This year we’re spelling out the Showcase’s relationship to the Big One, as we see it, with a simple catch-phrase, “NZIFF Selects World Cinema Showcase”. Showcase films are selected by the NZIFF programmers from the vast array of movies that we encounter every year – and which, for one reason or another, are not eligible for NZIFF screening. Unlike the NZIFF, where the financial risk is pretty much entirely ours, The Showcase is presented in collaboration with our enterprising venue partners; longtime Showcase hosts the Paramount, Wellington and The Regent, Dunedin; and newcomers in 2012, Hoyts Northlands in Christchurch, and two of Auckland’s favourite “arthouse” destinations, Rialto Cinemas Newmarket and the Bridgeway.
We promise as energetic and energising a mix of features and documentaries in 2012 as we’ve ever assembled.
DESIGN FOR LIVING Two Showcase documentaries spotlight design – on the urban scale and the domestic – and a third provides an extremely entertaining account of what can happen when a community finds itself at odds with its elected representatives on the fraught subject of urban development.
Urbanized Gary Hustwit’s credentials as a commentator on design matters were established immediately by his Helevtica, the surprise hit of the 2007 NZIFF. His new film Urbanized applies the same deft visual style to the subject of urban design.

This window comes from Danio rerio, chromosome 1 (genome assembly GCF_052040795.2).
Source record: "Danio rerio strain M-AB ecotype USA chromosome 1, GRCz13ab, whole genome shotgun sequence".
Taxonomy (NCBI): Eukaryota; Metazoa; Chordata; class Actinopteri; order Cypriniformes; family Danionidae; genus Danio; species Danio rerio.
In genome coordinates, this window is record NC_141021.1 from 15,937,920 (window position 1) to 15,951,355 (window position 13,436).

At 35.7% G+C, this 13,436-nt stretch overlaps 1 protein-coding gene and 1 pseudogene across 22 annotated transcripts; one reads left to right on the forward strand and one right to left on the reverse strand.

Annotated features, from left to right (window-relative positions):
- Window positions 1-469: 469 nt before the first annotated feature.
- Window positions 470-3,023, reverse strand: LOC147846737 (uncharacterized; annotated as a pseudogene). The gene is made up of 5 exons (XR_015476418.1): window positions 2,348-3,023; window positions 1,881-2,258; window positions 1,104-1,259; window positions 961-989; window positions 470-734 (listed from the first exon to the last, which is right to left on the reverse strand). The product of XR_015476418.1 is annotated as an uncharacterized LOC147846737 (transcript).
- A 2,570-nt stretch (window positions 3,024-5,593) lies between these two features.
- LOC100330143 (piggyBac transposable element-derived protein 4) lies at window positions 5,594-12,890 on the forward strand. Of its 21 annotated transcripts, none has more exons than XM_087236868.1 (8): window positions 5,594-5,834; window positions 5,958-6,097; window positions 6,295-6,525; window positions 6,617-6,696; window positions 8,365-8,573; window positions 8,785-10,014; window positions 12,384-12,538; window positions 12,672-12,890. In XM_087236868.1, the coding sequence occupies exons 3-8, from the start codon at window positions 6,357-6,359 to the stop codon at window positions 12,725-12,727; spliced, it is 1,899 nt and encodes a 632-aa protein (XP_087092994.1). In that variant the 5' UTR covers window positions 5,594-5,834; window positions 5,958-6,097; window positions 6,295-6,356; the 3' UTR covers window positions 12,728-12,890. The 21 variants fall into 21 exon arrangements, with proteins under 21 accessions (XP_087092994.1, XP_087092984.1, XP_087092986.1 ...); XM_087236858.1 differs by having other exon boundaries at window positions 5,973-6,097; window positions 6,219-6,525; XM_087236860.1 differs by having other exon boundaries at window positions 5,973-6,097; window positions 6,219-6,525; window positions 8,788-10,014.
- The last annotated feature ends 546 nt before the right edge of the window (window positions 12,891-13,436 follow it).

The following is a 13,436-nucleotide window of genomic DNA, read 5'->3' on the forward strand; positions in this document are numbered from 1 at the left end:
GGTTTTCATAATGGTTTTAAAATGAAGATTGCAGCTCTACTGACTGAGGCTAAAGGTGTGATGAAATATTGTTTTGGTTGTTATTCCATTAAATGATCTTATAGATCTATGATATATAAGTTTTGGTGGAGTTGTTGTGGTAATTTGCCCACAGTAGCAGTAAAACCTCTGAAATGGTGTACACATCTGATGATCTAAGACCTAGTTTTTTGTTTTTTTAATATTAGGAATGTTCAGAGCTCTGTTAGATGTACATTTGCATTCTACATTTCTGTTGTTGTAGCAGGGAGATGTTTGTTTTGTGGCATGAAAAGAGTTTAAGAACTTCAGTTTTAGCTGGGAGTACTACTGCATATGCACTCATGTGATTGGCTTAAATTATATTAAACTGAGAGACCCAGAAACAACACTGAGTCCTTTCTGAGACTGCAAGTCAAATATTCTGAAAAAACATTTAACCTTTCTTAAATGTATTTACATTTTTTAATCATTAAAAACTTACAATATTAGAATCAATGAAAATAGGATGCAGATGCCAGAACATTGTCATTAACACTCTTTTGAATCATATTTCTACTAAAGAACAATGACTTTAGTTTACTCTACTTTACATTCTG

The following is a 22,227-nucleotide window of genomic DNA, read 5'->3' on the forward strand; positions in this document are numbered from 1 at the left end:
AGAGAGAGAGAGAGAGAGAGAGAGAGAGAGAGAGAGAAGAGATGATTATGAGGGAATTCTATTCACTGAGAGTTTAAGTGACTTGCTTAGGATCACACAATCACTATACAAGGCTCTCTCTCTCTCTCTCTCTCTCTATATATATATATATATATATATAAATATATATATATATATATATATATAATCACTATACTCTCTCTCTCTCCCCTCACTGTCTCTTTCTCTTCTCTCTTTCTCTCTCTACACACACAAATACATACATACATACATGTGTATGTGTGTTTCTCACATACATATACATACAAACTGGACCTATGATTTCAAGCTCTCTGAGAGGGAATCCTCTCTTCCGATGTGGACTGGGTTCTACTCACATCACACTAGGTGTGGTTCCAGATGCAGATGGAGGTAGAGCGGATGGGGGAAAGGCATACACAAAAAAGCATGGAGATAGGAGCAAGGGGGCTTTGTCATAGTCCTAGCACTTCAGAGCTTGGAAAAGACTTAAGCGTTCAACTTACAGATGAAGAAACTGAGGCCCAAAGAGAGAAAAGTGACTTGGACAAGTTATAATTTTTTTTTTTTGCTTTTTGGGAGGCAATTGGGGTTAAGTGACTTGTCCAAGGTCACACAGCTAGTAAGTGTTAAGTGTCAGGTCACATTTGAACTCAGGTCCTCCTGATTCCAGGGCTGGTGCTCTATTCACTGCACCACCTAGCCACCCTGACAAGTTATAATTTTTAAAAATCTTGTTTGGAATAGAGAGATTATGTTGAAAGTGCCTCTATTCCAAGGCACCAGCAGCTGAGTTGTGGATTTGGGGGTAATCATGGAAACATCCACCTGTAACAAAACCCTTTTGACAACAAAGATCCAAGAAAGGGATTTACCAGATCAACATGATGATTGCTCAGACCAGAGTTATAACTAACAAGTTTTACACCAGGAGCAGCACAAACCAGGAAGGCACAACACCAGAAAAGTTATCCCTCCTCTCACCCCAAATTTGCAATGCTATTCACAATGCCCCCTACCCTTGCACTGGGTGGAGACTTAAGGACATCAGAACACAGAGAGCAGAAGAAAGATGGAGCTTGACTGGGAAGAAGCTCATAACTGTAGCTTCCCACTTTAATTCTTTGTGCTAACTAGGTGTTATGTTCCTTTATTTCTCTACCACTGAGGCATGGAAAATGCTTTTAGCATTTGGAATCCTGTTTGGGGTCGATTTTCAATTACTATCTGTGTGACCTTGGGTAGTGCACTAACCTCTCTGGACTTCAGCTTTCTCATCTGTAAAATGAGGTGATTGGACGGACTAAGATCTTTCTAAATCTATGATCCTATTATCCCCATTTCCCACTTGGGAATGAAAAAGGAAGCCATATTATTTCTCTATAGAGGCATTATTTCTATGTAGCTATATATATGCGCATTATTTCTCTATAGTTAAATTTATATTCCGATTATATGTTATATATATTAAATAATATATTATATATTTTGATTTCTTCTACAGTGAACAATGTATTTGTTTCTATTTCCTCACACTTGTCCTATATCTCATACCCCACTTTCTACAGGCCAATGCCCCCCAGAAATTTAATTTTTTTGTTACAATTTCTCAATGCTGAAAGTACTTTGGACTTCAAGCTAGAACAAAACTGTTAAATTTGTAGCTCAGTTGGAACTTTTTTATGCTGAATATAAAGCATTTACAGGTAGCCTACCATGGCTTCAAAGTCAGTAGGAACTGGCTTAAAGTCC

The Triangle Wars Architects, engineers and city planners take the lead in Urbanized, but politicians and developers hold all the cards in The Triangle Wars, an alarming (and disarmingly funny) account of urban development closer to home.
Eames: The Architect and the Painter Jason Cohn and Bill Jersey's lavishly illustrated documentary portrait of husband and wife design team Ray and Charles Eames accommodates many readings: it’s a classic American tale of domestic talent extrapolated into international stardom; of artisanal know-how and innovation tooled for the industrial age. It’s a nostalgic evocation of a time when democratic ideals informed industrial outputs; and it’s a portrait of a creative marriage built on the shifting sands of gender equality in postwar America.
Our Idiot Brother A performance of perfect blundering innocence from Paul Rudd buoys this laugh-out-loud farce about a back-to-the-earth alternative lifestyler who disrupts the lives of his three uptight New York City sisters.
The Deep Blue Sea 2011 marked the centenary of the birth of Terence Rattigan – and an unexpected return to popularity for a prolific playwright whose once enormously successful plays had long been designated artefacts of the postwar era that they dramatized so exactly. Terence Davies’ film of his The Deep Blue Sea, illuminated by a performance of quiet intensity and subtlety by Rachel Weisz, shows just how abidingly resonant Rattigan’s observations of British anxieties about sex and class have turned out to be.
AnDa Union: From the Steppes to the City The Mongolian Steppes have graced many a film festival screen, but this may be the first armchair tour of those rolling grassy expanses that you can’t sit still for. Anda Union: From The Steppes To The City follows a band of young Inner Mongolian musicians as they traverse 10,000 km to perform for each of the ten members' far flung families.